“I don’t care how much money it costs you,” she shrugged. “These are not good reasons.”

“I’m sorry,” I said, raising my hands in exasperation, “but you asked me to give you reasons, and I’m just trying to give you the reasons that you asked for.”

“How long have we been holding you now?” she asked, standing behind the woman from immigration who still sat with her stocky arms on the table.

“Three-and-a-half hours?” I guessed.

She smirked. “Well, it’s been a lot longer than that, and I don’t mind keeping you all night until you start talking.”

“I’m trying to answer the questions that you’re asking me!” I exclaimed.

“If you had told me the truth three-and-a-half hours ago, you would have had no problems and gotten out.”

She tried to continue but I interrupted.

“Wait, wait a minute,” I said confused. “You’re saying that if I had told you we had volunteered with Palestinians in the West Bank, you would have let us through, immediately, without any questions?”

Both of them looked at me and said, “Yes, of course.”

I laughed and said “Really?” I wanted to say, “How come I can’t lie, but you can lie?” I resisted that temptation.

The official pointed at the door and ordered, “Get out. Go wait outside.”

Patrick said they could hear her yelling at me, catching words like liar, deportation, ten years. He also said he was glad it was me and not him. Then, for the last time, I was called back in to the office. Only the pregnant woman from immigration sat there. She sat very still and spoke calmly.

“Even though you lied to us, and even though you have not told us what we have asked for at every turn, we will give each of you a one-month visa.”

“Is there any way that we could get two months?” I requested slowly and softly for fear of treading on thin ice. “Our flight is April 23rd and that’s all we want.”

“No, I can’t! I should actually deport you now because you lied, and you’ll be banned for ten years.”

“Well,” I gulped, “I guess we’ll take the one month.”

After four-and-a-half-hours we walked outside to a cool night, one I barely noticed. I numbly climbed into a transport van just outside the terminal. All I wanted was to sit by a fire in the house on the hill. Thinking could wait until later. I let my head smack against the window. The sun had already gone down across the Mediterranean and we drove to Jerusalem in darkness.

Interrogation Part II

“Please wait here,” she said, pointing to a row of chairs in a secluded back-corner room. “I’ll call you individually.”

We slumped down in our chairs, bags smacking the floor, blank expressions staring across at a blank wall. All I could think to say was “Shit.”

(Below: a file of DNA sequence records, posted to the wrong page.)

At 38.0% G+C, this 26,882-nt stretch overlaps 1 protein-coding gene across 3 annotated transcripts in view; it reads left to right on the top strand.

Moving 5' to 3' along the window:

“We’re gonna have to pay a bunch of money to change our flights and we won’t see our stuff again,” Paul mumbled. He leaned his head back and chuckled. “Maybe they’ll at least send us back to Greece.”

Patrick thrust his legs out in front of him and said, “Not gonna lie, but when I saw you come around the corner with a security guard I definitely thought about running. They already gave me my three-month visa!”

Over the next hour, we were each escorted into a small office where the security official sat behind a large desk. Patrick went first, then me, and Paul last. All of us heard similar questions: why we went to Greece, where we were from, what our parents’ birthdates are. The woman rarely looked at me, typing quickly and facing a wide computer monitor turned so far away from me that she almost had to lean to see it herself. Her ponytailed hair was curly like confetti and she wore an unmarked windbreaker. I glanced at several maps near my head as she drummed the keyboard. She was fairly friendly for the time being, laughing that I actually knew my parents’ birthdates (which made it seem stranger that she even asked) and commenting that I must like Israel a lot considering all the stamps in my passport. I smiled.

“So,” she said, still typing even though I hadn’t said anything in several minutes, “what have you done in Israel?”

While we sat dejected in the corner waiting area, the three of us reviewed our responses. We had discussed them before, most recently a week earlier as we prepared to fly to Greece, but we passed through security faster than I’ve ever seen. Palestinian and Israeli friends had cautioned me not to share too much of what I do in the West Bank. But I have no desire to lie because I have no desire to make things easier for myself by editing out the existence of my Palestinian friends. Instead, I try to answer questions honestly as they’re asked. If it wasn’t specifically asked, it doesn’t need to be specifically answered.